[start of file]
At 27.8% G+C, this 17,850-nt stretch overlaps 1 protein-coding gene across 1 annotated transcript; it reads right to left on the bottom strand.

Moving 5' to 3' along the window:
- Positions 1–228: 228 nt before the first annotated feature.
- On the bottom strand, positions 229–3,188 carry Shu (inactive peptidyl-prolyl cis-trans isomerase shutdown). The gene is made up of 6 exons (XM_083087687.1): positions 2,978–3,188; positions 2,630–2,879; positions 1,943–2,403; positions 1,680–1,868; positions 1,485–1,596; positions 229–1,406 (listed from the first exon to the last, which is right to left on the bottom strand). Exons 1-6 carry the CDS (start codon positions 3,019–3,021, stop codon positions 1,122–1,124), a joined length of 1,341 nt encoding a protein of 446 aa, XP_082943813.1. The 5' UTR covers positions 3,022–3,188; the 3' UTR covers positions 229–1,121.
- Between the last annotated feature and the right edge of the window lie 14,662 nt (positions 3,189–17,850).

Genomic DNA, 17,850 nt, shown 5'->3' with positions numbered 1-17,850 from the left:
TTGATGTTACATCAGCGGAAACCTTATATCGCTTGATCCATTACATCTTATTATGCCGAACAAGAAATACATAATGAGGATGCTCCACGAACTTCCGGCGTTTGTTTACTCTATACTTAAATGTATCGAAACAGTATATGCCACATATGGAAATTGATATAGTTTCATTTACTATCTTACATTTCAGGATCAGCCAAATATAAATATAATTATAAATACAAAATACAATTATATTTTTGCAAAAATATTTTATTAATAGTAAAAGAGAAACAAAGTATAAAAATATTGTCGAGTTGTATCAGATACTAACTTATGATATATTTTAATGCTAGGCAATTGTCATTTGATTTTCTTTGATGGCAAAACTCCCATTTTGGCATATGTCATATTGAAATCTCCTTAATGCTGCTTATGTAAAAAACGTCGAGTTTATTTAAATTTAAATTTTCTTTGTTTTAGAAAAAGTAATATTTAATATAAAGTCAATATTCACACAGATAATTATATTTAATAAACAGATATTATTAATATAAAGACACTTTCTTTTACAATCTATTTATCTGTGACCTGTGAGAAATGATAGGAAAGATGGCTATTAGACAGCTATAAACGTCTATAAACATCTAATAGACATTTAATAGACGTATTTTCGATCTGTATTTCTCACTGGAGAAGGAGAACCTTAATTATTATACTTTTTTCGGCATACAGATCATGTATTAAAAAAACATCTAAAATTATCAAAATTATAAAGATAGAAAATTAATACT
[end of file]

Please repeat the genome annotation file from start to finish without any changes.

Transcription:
At 27.8% G+C, this 17,850-nt stretch overlaps 1 protein-coding gene across 1 annotated transcript; it reads right to left on the bottom strand.

Moving 5' to 3' along the window:
- Positions 1–228: 228 nt before the first annotated feature.
- On the bottom strand, positions 229–3,188 carry Shu (inactive peptidyl-prolyl cis-trans isomerase shutdown). The gene is made up of 6 exons (XM_083087687.1): positions 2,978–3,188; positions 2,630–2,879; positions 1,943–2,403; positions 1,680–1,868; positions 1,485–1,596; positions 229–1,406 (listed from the first exon to the last, which is right to left on the bottom strand). Exons 1-6 carry the CDS (start codon positions 3,019–3,021, stop codon positions 1,122–1,124), a joined length of 1,341 nt encoding a protein of 446 aa, XP_082943813.1. The 5' UTR covers positions 3,022–3,188; the 3' UTR covers positions 229–1,121.
- Between the last annotated feature and the right edge of the window lie 14,662 nt (positions 3,189–17,850).

Genomic DNA, 17,850 nt, shown 5'->3' with positions numbered 1-17,850 from the left:
TTGATGTTACATCAGCGGAAACCTTATATCGCTTGATCCATTACATCTTATTATGCCGAACAAGAAATACATAATGAGGATGCTCCACGAACTTCCGGCGTTTGTTTACTCTATACTTAAATGTATCGAAACAGTATATGCCACATATGGAAATTGATATAGTTTCATTTACTATCTTACATTTCAGGATCAGCCAAATATAAATATAATTATAAATACAAAATACAATTATATTTTTGCAAAAATATTTTATTAATAGTAAAAGAGAAACAAAGTATAAAAATATTGTCGAGTTGTATCAGATACTAACTTATGATATATTTTAATGCTAGGCAATTGTCATTTGATTTTCTTTGATGGCAAAACTCCCATTTTGGCATATGTCATATTGAAATCTCCTTAATGCTGCTTATGTAAAAAACGTCGAGTTTATTTAAATTTAAATTTTCTTTGTTTTAGAAAAAGTAATATTTAATATAAAGTCAATATTCACACAGATAATTATATTTAATAAACAGATATTATTAATATAAAGACACTTTCTTTTACAATCTATTTATCTGTGACCTGTGAGAAATGATAGGAAAGATGGCTATTAGACAGCTATAAACGTCTATAAACATCTAATAGACATTTAATAGACGTATTTTCGATCTGTATTTCTCACTGGAGAAGGAGAACCTTAATTATTATACTTTTTTCGGCATACAGATCATGTATTAAAAAAACATCTAAAATTATCAAAATTATAAAGATAGAAAATTAATACT